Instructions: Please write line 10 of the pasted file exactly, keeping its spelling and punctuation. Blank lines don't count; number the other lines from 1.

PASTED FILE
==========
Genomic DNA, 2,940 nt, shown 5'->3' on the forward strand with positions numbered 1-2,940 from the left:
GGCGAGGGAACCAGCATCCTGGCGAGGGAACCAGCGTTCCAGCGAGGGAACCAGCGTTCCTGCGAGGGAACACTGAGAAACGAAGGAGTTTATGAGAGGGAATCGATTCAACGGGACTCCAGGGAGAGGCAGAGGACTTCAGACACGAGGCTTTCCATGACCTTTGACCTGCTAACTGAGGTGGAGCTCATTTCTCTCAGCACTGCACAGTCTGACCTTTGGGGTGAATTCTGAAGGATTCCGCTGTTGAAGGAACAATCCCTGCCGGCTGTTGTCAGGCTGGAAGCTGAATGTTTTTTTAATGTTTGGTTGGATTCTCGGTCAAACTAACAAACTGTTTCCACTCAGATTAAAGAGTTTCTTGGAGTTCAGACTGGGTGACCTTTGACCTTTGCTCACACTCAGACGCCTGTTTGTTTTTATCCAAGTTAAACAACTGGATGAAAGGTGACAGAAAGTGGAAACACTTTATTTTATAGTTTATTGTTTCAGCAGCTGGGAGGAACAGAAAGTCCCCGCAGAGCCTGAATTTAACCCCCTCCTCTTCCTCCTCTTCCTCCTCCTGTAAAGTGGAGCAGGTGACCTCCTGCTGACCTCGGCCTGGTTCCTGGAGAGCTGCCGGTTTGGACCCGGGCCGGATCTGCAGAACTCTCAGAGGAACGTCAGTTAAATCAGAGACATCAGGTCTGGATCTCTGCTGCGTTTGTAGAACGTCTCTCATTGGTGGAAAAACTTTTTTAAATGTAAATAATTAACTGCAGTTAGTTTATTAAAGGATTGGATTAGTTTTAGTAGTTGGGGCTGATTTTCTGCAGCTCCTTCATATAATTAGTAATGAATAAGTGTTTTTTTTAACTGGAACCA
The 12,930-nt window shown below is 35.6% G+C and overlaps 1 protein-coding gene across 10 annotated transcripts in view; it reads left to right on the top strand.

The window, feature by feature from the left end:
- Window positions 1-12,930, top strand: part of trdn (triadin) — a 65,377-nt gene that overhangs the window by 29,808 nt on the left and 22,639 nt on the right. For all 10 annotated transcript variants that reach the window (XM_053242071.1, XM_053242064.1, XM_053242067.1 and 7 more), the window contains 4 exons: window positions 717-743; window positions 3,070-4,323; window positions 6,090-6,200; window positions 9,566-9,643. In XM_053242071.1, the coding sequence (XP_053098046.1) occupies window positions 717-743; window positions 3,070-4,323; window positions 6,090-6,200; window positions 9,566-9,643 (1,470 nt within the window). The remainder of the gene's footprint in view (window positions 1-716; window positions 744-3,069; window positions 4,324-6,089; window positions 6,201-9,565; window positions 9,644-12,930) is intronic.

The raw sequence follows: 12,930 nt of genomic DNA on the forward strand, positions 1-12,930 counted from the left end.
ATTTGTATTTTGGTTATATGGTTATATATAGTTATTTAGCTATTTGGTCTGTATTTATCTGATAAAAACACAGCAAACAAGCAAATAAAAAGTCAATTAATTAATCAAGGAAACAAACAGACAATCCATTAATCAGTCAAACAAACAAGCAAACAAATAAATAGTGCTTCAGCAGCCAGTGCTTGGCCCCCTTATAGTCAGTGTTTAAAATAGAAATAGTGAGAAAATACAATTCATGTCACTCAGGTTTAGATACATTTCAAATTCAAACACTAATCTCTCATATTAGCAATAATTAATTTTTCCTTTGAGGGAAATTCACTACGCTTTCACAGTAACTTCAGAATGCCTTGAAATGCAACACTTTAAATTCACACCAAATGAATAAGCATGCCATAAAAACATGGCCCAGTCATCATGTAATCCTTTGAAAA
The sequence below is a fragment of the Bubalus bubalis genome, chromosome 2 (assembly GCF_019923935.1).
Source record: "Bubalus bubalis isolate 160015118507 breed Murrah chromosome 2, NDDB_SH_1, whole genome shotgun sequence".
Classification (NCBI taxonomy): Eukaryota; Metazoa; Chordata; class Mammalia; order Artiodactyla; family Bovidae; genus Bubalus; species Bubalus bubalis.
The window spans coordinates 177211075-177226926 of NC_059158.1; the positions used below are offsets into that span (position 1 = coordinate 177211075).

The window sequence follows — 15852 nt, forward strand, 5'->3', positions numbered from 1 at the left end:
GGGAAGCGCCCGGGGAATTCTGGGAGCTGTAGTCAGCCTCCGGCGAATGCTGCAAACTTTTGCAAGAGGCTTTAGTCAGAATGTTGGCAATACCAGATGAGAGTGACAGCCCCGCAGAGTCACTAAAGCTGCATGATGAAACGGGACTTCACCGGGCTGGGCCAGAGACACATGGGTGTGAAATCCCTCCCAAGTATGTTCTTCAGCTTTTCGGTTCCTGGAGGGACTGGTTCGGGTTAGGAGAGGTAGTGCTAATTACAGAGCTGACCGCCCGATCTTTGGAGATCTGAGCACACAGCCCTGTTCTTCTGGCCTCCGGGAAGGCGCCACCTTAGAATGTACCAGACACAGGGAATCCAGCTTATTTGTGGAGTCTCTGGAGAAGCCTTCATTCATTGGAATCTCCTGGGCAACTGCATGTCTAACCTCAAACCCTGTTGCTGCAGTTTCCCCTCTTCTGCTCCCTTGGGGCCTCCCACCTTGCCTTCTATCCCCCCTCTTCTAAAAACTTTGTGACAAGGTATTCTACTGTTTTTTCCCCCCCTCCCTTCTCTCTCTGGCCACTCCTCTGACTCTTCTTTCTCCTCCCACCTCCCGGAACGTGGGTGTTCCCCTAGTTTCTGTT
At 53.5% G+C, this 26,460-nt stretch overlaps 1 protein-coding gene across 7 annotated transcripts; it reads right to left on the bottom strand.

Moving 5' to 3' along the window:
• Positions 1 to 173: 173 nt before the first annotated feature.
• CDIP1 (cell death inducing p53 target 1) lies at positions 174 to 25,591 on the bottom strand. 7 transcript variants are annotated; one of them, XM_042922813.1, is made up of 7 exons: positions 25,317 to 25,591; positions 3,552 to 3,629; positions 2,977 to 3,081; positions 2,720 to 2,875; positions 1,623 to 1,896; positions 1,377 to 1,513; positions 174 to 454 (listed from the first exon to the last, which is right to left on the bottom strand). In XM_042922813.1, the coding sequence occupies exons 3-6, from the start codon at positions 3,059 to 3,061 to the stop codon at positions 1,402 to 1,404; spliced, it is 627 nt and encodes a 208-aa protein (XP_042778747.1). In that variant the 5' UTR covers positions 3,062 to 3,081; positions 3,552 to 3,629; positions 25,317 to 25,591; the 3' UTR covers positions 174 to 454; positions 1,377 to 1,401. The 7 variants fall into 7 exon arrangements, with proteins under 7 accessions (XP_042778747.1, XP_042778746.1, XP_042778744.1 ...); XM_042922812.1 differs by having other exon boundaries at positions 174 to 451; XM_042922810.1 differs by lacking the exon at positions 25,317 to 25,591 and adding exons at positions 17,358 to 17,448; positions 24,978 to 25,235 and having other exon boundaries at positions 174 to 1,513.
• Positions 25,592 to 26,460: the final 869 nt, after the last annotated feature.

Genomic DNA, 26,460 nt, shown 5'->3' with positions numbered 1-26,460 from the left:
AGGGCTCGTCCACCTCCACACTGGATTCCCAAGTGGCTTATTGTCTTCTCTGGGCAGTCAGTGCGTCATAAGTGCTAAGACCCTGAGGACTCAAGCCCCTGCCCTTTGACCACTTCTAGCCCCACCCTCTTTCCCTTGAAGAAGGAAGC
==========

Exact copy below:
Classification (NCBI taxonomy): Eukaryota; Metazoa; Chordata; class Mammalia; order Artiodactyla; family Bovidae; genus Bubalus; species Bubalus bubalis.